Wage protests lead to South African power outages
* Eskom says some power plants operating below capacity
* Unions have threatened 'total shutdown'
* Company produces more than 90 pct of South Africa's power
* President oversaw changes at Eskom to clean up governance
(Updates after Eskom begins power outages)
By Alexander Winning
JOHANNESBURG, June 14 (Reuters) - South Africa's struggling
state utility Eskom started controlled electricity outages on
Thursday, after trade union pay protests at its power plants
prevented it meeting demand.
The last time there were controlled power outages in
Africa's most industrialised economy, in 2015, economic output
suffered. Power cuts during winter are likely to cause hardship
Labour unions have threatened a total shutdown of Eskom's
operations unless it meets their demands for a 15 percent pay
rise. Eskom plans to offer no increase.
About 1,000 union members picketed outside its Megawatt Park
headquarters in Johannesburg. Protesters at power plants blocked
trucks carrying coal and buses ferrying staff, forcing some
generating units to be switched off.
Eskom, which produces more than 90 percent of South Africa's
power, narrowly avoided a liquidity crunch early this year and
was embroiled in corruption scandals surrounding friends of
former president Jacob Zuma.
It said in a statement that it expected the controlled
outages - called load-shedding - to last from 5:40 p.m. (1540
GMT) until around 8 p.m.
Shortly afterwards, traffic lights in central Johannesburg
stopped working, while some bars showing the opening game of the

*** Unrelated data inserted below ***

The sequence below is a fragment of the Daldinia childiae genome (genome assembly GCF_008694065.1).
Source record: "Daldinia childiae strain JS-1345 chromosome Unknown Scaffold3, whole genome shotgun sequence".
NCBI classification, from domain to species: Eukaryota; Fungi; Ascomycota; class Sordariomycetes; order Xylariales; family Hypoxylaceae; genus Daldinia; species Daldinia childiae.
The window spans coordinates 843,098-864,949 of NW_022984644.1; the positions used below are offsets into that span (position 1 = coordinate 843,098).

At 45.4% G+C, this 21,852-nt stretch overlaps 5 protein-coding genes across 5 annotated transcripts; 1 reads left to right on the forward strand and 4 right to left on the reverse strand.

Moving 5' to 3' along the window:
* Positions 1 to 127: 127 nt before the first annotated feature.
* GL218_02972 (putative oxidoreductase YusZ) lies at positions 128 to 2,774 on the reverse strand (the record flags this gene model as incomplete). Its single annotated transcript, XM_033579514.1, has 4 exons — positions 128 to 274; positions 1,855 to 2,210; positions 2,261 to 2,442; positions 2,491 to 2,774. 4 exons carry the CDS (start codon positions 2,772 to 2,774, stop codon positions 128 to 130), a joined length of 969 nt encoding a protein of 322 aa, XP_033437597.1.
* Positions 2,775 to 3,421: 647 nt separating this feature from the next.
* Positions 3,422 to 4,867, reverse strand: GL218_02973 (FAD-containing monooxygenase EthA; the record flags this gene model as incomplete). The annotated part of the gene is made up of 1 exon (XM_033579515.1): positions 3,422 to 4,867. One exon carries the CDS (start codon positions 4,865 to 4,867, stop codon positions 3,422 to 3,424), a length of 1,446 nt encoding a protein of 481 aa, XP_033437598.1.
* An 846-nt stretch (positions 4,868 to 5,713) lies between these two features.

soccer World Cup lost power.
The National Union of Mineworkers (NUM) and National Union
of Metalworkers of South Africa (NUMSA), who together represent
more than 20,000 of Eskom's 47,000 employees, say they want to
send a "strong signal" to management.
"ZERO PERCENT EQUALS ZERO MEGAWATTS"
Thabiso Masha, who works in Eskom's research department in
Germiston, told Reuters outside Megawatt Park: "Zero percent is
nonsense, we won't stand for it. Petrol is going up, VAT is
going up, so our pay is decreasing."
An employee in Eskom's distribution operation in
Johannesburg, who asked not to be named, said: "It's not the
workers' fault that the company is suffering because of
corruption ... They are preparing for job cuts."
Two workers held up a placard reading "0% equals 0
Megawatt". Another read: "To hell austerity measures".
Eskom spokesman Khulu Phasiwe said some power stations had
reduced output because of "acts of sabotage and intimidation".
"There have been several incidents of road blockades,
attacks on staff and wilful damage of electricity
infrastructure. As a result, all road coal deliveries have been
stopped for security reasons," Eskom said in a statement.
Stabilising Eskom's finances is a priority for President
Cyril Ramaphosa as he looks to rekindle growth after nine years
of stagnation under Zuma.
Ramaphosa oversaw the appointment of a new board and chief
executive at Eskom in an attempt to clean up governance and set
the company on a firmer financial footing.
Separately, the energy regulator NERSA gave Eskom the
go-ahead to raise prices to recover 32.7 billion rand ($2.5
billion) of costs incurred over three previous years, about half
what the utility had requested.
Eskom said it would study the decision before commenting.
($1 = 13.1788 rand)
(Additional reporting by Olivia Kumwenda-Mtambo
Editing by James Macharia and Kevin Liffey)
First Published: 2018-06-14 11:32:28
Updated 2018-06-14 19:42:05
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